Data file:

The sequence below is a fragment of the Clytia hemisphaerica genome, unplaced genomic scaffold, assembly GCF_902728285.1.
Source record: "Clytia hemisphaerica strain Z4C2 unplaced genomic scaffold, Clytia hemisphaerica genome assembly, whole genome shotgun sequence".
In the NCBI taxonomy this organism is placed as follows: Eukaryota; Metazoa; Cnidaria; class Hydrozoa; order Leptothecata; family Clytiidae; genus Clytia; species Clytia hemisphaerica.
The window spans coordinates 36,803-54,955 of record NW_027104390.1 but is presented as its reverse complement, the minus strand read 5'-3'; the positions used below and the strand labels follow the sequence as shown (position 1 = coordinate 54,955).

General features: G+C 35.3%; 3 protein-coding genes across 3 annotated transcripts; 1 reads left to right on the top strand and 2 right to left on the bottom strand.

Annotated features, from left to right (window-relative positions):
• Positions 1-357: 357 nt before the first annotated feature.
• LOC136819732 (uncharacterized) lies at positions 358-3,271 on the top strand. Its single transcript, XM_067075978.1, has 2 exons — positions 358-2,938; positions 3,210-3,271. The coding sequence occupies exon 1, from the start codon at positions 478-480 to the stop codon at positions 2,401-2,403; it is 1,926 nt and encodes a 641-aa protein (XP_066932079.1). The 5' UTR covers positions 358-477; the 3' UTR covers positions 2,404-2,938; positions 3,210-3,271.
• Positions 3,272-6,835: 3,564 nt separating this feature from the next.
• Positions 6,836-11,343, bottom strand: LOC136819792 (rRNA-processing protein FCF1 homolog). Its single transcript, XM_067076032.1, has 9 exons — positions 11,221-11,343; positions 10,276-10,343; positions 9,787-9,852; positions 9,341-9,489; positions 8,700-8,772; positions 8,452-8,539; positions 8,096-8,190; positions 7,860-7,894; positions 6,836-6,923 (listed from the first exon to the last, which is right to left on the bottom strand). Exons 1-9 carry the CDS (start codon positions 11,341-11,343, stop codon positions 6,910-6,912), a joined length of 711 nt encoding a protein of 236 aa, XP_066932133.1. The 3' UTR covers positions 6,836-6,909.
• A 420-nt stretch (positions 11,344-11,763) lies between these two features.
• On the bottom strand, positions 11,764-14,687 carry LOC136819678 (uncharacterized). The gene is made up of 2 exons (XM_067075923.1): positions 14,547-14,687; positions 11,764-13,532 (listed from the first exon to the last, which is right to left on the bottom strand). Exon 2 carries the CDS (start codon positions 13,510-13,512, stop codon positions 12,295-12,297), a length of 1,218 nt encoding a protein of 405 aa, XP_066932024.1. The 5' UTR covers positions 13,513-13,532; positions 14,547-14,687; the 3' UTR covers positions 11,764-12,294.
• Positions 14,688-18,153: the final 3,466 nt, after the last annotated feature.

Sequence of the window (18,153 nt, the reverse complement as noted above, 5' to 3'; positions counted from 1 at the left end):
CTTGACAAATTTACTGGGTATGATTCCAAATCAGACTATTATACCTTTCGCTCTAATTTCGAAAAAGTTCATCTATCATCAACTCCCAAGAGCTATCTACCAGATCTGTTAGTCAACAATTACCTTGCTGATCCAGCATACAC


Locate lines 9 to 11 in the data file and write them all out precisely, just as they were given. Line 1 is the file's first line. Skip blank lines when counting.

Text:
• Positions 3,272-6,835: 3,564 nt separating this feature from the next.
• Positions 6,836-11,343, bottom strand: LOC136819792 (rRNA-processing protein FCF1 homolog). Its single transcript, XM_067076032.1, has 9 exons — positions 11,221-11,343; positions 10,276-10,343; positions 9,787-9,852; positions 9,341-9,489; positions 8,700-8,772; positions 8,452-8,539; positions 8,096-8,190; positions 7,860-7,894; positions 6,836-6,923 (listed from the first exon to the last, which is right to left on the bottom strand). Exons 1-9 carry the CDS (start codon positions 11,341-11,343, stop codon positions 6,910-6,912), a joined length of 711 nt encoding a protein of 236 aa, XP_066932133.1. The 3' UTR covers positions 6,836-6,909.
• A 420-nt stretch (positions 11,344-11,763) lies between these two features.